Drive is to erad­i­cate graft at the roots

China Daily (Canada) - - LIFE -

Com­pared with 2014 when many cor­rupt se­nior of­fi­cials, in­clud­ing for­mer na­tional se­cu­rity chief Zhou Yongkang, faced in­ves­ti­ga­tion or were pros­e­cuted, 2015 sawfewer such cases. There are two rea­sons for that. First, the two years of anti-cor­rup­tion cam­paign be­fore 2015 had curbed cor­rup­tion to a cer­tain ex­tent. As a re­sult, fewer big “tigers”, or cor­rupt se­nior of­fi­cials, were hunted in 2015. Un­like in 2014 when three vice-state level of­fi­cials be­sides Zhou were put un­der in­ves­ti­ga­tion for sus­pected cor­rup­tion, in 2015 Guo Box­iong, for­mer vice chair­man of the Cen­tralMil­i­tary Com­mis­sion, was the only of­fi­cial of that level to face a probe.

Sec­ond, hav­ing suc­cess­fully de­terred many of the “tigers” from making money il­lic­itly, the top lead­er­ship turned its at­ten­tion to “flies”, or cor­rupt lower-level of­fi­cials. The “flies” may ex­er­cise less power, but they can be as greedy as the “tigers”. And since they deal di­rectly with or­di­nary peo­ple, their cor­rupt ac­tiv­i­ties pose an even greater threat to the credit of the Party and gov­ern­ment.

This has been high­lighted in the up­dated dis­ci­plinary mea­sures of the Com­mu­nist Party of China, which many say is “the strictest” in the Party’s history. Party dis­ci­pline chiefWang Qis­han has even said that Party mem­bers have to abide by stricter dis­ci­pline even if they come at the cost of cer­tain rights and free­dom.

That is to­tally jus­ti­fi­able: since the CPC is the coun­try’s pi­o­neer­ing or­ga­ni­za­tion, its mem­bers and of­fice bear­ers have to ful­fill higher re­quire­ments. The CPC is the rul­ing party of China and most of the coun­try’s of­fi­cials are its mem­bers. So it is nec­es­sary that the of­fi­cials fol­low higher dis­ci­plinary stan­dards, which will en­sure that they stay clean.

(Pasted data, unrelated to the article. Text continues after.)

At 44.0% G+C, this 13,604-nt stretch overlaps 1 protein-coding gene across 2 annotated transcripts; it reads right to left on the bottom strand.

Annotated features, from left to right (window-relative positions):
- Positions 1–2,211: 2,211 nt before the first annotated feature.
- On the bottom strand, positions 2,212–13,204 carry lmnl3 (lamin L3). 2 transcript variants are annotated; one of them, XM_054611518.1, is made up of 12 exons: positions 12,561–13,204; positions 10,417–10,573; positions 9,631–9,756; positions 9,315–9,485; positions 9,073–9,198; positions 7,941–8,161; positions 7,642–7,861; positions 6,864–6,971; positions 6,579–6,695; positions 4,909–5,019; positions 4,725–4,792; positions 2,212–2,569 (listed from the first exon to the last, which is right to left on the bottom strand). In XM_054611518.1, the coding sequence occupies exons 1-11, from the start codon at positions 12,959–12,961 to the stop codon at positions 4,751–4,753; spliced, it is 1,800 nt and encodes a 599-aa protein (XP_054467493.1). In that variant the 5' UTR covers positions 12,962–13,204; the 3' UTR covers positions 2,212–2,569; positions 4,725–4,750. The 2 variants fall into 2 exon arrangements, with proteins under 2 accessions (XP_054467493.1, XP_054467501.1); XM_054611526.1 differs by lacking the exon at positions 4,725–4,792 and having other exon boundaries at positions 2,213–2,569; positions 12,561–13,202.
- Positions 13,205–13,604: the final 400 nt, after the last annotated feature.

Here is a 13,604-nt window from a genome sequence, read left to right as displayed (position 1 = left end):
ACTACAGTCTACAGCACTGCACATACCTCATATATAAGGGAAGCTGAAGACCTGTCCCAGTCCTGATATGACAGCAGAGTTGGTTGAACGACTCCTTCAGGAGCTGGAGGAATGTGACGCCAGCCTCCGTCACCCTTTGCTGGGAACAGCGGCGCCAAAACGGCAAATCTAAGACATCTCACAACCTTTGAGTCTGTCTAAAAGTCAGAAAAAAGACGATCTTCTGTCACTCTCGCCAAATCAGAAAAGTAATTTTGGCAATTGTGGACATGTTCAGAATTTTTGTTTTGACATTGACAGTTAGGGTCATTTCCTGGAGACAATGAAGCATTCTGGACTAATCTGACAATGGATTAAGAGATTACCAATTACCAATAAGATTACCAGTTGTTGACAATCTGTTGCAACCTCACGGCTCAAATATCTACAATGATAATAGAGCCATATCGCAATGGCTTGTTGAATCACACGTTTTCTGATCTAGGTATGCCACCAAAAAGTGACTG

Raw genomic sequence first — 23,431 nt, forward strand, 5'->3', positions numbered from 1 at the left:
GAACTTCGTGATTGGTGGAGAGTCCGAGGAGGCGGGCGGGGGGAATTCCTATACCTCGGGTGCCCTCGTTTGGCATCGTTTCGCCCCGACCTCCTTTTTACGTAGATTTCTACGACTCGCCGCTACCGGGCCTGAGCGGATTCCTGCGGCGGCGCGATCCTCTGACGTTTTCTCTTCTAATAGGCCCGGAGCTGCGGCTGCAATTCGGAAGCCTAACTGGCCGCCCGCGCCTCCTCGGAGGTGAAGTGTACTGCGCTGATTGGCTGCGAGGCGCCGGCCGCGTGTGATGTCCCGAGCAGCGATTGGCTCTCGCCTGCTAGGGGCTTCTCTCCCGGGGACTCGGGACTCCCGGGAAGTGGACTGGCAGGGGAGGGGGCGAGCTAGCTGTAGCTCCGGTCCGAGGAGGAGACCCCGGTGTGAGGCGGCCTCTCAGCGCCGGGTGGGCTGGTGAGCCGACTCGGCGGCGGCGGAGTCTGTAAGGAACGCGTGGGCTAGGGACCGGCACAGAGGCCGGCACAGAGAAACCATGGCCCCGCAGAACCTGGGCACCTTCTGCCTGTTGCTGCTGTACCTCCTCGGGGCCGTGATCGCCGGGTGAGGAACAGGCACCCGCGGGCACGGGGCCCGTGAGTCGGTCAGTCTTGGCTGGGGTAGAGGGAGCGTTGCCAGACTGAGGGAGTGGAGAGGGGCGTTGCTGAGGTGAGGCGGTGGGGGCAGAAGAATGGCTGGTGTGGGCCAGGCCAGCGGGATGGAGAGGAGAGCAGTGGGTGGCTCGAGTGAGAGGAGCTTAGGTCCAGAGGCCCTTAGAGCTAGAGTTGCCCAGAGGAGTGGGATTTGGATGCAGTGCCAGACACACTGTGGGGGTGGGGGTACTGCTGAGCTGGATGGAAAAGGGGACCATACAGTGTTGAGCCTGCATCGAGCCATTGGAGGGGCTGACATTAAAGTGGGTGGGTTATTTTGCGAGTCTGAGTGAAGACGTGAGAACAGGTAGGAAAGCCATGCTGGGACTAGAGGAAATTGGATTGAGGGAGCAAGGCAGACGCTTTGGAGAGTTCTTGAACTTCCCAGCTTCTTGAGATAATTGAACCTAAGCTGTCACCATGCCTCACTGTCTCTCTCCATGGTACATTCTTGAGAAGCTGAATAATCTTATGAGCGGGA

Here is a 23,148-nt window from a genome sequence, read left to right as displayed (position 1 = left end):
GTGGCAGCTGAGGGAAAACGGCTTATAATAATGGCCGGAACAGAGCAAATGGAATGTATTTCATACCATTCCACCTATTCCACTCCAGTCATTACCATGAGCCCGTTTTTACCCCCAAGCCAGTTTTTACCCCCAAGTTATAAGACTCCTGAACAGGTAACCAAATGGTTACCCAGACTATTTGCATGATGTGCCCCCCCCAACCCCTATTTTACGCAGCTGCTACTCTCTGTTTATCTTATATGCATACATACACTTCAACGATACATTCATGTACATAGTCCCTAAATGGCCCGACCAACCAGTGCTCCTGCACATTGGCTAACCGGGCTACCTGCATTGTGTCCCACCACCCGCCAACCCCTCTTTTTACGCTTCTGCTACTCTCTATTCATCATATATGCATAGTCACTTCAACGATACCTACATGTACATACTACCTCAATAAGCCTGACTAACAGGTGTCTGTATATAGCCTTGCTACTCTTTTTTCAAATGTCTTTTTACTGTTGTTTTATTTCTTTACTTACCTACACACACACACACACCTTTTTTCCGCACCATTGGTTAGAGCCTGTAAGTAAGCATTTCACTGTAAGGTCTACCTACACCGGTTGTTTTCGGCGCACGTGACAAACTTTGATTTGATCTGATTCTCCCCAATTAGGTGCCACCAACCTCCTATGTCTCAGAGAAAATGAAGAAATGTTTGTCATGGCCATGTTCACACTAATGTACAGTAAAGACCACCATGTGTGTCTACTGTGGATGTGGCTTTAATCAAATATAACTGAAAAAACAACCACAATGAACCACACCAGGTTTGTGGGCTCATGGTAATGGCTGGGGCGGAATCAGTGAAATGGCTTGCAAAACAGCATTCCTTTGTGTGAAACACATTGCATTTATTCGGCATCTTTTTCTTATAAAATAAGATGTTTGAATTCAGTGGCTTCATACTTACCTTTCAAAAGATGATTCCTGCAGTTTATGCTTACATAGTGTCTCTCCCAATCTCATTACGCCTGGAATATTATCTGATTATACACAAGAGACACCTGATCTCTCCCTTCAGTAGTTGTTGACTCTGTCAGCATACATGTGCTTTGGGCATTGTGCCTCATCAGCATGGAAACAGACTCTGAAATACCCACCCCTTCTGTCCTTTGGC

An­other ob­vi­ous move of the Cen­tral Com­mis­sion for Dis­ci­pline In­spec­tion, the Party’s top anti-graft watch­dog, is strength­en­ing self-reg­u­la­tion, for which of­fi­cials at var­i­ous lev­els of dis­ci­plinary com­mis­sions are re­quired to be es­pe­cially cau­tious and to stay clean.

Some weeks ago, Liu Xiang­dong, for­mer dis­ci­plinary in­spec­tion team leader ofNorth China’s Shanxi prov­ince, and a sim­i­lar of­fi­cial in Cen­tral China’s An­hui prov­ince were put un­der in­ves­ti­ga­tion for al­leged cor­rup­tion. This is a very im­por­tant move be­cause if of­fi­cials fight­ing cor­rup­tion are them­selves cor­rupt, they will ruin the po­lit­i­cal ecol­ogy like HIV ru­ins the im­mune sys­tem of a hu­man body. There is no al­ter­na­tive to erad­i­cat­ing cor­rup­tion from dis­ci­plinary com­mit­tees, be­cause anti-cor­rup­tion agen­cies will be dis­cred­ited if even one of its mem­bers is cor­rupt.

Th­ese trends are ex­pected to con­tinue in 2016, as the top lead­er­ship will fo­cus more on the “flies” that di­rectly com­pro­mise or­di­nary peo­ple’s in­ter­ests, and more strictly en­force dis­ci­pline so that peo­ple don’t feel the anti-cor­rup­tion cam­paign has eased.

Also, the on­go­ing ef­forts to re­struc­ture the anti-graft agen­cies could be ex­pe­dited. This year has seen dis­ci­plinary com­mit­tees at var­i­ous lev­els get­ting more power to fight cor­rup­tion in­de­pen­dently; the com­ing year might see more em­pha­sis be­ing laid on the co­or­di­na­tion of other de­part­ments with them.

The top lead­er­ship might also re­viewthe re­sults of the anti-cor­rup­tion drive in the past years and de­vise bet­ter mech­a­nisms to reg­u­late power, which would be a key step to­ward in­sti­tu­tion­al­iz­ing the anti-cor­rup­tion ar­range­ments in or­der to elim­i­nate cor­rup­tion from the roots, in­stead of just curb­ing it.

Du Zhizhou is a pro­fes­sor at and deputy di­rec­tor of the Cen­ter for In­tegrity Re­search and Ed­u­ca­tion at Bei­hang Univer­sity. This is an ex­cerpt from his in­ter­view with China Daily’s Zhang Zhoux­i­ang.

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